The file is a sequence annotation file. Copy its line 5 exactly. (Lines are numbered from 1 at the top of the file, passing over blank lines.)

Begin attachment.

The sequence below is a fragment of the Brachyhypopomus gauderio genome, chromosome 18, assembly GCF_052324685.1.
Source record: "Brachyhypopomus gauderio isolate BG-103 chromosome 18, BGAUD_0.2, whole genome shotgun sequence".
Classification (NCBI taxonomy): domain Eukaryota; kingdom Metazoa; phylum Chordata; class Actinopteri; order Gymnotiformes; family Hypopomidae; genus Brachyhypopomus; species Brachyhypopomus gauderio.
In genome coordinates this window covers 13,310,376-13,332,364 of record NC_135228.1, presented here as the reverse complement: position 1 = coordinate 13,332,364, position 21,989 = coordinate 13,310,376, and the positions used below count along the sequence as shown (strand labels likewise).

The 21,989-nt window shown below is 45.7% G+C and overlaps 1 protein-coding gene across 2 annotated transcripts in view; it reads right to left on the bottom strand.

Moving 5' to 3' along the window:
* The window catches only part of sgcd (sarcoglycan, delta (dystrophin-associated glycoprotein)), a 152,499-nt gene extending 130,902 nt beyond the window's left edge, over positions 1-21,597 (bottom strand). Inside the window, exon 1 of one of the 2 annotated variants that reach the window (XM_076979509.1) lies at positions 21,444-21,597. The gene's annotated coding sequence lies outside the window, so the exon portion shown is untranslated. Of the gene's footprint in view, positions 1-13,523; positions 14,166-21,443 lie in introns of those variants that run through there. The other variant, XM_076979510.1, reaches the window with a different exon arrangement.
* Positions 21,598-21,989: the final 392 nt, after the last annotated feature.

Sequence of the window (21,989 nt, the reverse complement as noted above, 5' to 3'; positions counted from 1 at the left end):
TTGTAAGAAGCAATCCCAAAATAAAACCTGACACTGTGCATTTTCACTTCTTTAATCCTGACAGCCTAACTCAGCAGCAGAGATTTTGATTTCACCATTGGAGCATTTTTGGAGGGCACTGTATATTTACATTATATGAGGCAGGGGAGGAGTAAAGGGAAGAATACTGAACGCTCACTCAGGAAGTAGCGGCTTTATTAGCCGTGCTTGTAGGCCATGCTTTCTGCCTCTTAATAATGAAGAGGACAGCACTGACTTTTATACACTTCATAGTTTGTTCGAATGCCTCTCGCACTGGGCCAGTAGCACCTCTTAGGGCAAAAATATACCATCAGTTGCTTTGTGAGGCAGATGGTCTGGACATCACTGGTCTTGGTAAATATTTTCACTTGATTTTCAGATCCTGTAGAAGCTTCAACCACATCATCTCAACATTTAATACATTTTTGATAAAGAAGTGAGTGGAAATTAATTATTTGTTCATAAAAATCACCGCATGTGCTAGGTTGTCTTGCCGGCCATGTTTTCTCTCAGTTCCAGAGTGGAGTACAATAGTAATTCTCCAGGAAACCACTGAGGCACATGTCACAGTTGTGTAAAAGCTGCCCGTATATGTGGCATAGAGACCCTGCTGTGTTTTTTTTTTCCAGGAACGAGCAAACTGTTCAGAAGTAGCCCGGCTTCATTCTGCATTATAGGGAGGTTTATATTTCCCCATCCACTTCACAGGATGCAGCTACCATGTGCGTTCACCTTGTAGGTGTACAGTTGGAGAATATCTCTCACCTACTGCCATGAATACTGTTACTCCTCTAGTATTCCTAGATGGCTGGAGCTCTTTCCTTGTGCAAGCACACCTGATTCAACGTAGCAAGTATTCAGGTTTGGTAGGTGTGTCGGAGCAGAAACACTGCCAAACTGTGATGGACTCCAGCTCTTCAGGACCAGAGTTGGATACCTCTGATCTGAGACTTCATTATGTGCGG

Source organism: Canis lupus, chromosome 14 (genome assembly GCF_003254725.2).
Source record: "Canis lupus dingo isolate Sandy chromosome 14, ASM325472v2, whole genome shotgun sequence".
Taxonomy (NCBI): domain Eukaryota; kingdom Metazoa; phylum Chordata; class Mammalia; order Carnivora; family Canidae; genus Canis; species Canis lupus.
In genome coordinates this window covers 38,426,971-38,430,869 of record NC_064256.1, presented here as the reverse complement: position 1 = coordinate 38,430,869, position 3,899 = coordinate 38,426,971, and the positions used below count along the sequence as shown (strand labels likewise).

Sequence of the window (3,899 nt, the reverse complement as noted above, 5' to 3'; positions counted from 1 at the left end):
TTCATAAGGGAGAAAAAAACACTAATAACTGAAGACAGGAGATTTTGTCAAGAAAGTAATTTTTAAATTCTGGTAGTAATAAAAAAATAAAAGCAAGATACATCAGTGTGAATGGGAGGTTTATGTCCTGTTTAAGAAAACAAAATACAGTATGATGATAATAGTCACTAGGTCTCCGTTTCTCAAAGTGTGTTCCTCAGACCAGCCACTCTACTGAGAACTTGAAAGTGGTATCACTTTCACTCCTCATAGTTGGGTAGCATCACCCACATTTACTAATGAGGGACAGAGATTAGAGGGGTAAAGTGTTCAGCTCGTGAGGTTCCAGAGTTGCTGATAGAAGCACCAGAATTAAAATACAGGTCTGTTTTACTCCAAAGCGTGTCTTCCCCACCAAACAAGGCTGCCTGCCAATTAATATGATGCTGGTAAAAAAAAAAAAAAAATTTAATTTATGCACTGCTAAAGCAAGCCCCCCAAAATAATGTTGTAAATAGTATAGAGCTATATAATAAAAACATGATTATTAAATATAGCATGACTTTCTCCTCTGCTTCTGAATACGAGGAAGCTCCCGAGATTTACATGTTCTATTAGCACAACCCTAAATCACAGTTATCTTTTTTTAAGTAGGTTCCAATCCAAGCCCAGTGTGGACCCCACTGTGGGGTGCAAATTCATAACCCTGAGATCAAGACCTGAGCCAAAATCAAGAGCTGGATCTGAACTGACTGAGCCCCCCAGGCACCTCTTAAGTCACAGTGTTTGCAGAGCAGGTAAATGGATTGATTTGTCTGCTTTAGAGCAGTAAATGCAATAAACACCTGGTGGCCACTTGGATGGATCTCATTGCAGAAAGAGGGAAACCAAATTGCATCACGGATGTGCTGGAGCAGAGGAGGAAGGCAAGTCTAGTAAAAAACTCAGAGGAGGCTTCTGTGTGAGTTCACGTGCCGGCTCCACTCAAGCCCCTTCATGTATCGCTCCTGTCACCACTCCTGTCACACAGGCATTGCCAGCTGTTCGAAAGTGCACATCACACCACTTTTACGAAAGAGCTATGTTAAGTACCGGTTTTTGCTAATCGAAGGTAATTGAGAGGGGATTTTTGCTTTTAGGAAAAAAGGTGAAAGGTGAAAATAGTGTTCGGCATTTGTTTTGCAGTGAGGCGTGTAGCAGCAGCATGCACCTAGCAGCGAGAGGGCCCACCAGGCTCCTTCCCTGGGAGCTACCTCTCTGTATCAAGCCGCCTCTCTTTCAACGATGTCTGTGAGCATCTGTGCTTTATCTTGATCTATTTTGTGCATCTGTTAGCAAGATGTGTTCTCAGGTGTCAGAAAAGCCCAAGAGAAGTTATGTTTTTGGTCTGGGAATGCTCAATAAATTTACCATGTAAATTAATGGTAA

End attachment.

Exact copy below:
The 21,989-nt window shown below is 45.7% G+C and overlaps 1 protein-coding gene across 2 annotated transcripts in view; it reads right to left on the bottom strand.